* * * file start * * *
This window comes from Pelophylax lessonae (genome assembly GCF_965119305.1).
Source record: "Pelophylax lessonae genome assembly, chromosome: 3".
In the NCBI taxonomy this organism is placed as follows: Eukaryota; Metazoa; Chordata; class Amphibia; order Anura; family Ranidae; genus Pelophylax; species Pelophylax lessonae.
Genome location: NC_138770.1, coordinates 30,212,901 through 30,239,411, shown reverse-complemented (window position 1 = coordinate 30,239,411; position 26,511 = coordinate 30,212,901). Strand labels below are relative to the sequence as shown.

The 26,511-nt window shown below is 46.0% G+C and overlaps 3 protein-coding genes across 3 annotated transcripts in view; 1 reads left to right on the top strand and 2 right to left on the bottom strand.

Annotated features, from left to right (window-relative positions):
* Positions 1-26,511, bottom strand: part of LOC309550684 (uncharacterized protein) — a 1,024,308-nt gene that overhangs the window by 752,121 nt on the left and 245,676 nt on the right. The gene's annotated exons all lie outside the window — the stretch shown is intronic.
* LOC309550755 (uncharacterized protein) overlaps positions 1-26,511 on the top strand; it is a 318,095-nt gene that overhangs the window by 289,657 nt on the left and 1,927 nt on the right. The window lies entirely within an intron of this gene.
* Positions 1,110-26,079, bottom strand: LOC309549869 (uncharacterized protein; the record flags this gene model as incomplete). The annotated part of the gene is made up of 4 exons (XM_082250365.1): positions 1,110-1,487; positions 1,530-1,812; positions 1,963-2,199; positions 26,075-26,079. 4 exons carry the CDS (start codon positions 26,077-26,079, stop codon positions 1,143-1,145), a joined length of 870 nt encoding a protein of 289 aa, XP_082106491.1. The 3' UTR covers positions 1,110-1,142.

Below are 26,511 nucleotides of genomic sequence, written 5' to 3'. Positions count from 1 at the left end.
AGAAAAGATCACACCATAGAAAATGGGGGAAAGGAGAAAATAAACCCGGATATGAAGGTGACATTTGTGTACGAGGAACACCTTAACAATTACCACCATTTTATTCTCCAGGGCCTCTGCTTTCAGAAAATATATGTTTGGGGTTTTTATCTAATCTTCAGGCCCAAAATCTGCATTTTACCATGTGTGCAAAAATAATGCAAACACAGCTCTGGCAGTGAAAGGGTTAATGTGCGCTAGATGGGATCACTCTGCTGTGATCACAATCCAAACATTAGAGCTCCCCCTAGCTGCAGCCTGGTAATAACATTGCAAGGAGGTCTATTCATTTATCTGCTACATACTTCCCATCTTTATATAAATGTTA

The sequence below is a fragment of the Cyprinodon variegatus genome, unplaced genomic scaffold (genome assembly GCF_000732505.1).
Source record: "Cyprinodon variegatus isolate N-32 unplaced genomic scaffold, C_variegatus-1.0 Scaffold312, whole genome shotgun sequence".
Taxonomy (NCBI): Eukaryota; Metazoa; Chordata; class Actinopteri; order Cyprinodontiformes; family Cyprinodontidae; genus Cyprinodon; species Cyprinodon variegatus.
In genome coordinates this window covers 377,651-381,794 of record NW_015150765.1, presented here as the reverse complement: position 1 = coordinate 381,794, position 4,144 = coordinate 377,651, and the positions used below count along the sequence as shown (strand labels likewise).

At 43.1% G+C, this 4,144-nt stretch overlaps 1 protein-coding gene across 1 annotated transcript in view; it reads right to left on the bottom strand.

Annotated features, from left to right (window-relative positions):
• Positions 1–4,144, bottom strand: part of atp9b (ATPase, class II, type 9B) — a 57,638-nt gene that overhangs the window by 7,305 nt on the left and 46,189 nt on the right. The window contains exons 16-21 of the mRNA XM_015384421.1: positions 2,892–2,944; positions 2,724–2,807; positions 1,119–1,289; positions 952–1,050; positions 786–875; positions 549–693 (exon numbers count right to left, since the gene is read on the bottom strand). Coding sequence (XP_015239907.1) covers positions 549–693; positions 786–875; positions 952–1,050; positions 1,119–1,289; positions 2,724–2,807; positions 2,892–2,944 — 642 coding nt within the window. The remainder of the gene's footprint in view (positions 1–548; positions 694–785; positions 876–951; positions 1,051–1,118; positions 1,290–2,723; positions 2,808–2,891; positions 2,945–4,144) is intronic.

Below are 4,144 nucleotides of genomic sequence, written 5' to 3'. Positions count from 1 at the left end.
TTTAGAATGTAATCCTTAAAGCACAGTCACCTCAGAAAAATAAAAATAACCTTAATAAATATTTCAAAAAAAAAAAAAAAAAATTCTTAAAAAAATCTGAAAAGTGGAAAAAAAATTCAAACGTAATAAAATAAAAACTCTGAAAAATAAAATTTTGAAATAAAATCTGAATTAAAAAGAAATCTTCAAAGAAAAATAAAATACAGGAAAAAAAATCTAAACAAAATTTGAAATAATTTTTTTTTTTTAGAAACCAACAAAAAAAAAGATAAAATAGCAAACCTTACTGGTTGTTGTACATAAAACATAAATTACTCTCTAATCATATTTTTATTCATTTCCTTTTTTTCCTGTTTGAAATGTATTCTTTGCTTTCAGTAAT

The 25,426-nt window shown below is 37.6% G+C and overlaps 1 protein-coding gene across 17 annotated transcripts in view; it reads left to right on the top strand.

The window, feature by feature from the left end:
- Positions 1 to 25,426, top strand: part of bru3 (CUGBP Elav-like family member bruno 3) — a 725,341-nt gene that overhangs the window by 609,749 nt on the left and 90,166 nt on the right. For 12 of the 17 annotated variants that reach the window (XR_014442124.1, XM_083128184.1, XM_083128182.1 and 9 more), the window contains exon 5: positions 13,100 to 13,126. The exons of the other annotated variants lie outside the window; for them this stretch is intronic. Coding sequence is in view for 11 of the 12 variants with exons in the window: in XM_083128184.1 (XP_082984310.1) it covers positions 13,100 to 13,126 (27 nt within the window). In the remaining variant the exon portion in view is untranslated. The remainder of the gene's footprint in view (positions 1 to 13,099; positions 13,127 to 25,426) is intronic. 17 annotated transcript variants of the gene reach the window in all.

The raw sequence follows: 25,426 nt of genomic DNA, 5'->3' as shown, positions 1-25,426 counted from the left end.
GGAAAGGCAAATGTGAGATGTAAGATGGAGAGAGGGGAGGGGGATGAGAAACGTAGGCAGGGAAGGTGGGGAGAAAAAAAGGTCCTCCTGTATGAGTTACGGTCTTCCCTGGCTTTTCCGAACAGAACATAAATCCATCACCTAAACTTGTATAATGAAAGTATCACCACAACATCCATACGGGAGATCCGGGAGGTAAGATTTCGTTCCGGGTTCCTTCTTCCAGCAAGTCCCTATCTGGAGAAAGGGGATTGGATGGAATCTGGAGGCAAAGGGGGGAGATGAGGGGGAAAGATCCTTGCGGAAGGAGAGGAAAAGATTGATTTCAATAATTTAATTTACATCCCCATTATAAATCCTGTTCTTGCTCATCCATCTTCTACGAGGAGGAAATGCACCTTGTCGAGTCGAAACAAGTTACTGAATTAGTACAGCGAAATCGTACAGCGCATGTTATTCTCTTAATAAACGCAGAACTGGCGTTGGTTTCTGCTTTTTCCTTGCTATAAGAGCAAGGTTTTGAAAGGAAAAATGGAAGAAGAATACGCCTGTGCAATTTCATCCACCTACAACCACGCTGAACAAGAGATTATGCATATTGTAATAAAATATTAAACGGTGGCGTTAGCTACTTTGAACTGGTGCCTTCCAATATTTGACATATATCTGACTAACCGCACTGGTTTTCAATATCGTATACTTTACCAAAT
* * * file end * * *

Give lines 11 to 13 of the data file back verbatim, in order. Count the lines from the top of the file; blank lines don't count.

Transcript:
AGAAAAGATCACACCATAGAAAATGGGGGAAAGGAGAAAATAAACCCGGATATGAAGGTGACATTTGTGTACGAGGAACACCTTAACAATTACCACCATTTTATTCTCCAGGGCCTCTGCTTTCAGAAAATATATGTTTGGGGTTTTTATCTAATCTTCAGGCCCAAAATCTGCATTTTACCATGTGTGCAAAAATAATGCAAACACAGCTCTGGCAGTGAAAGGGTTAATGTGCGCTAGATGGGATCACTCTGCTGTGATCACAATCCAAACATTAGAGCTCCCCCTAGCTGCAGCCTGGTAATAACATTGCAAGGAGGTCTATTCATTTATCTGCTACATACTTCCCATCTTTATATAAATGTTA

The sequence below is a fragment of the Cyprinodon variegatus genome, unplaced genomic scaffold (genome assembly GCF_000732505.1).
Source record: "Cyprinodon variegatus isolate N-32 unplaced genomic scaffold, C_variegatus-1.0 Scaffold312, whole genome shotgun sequence".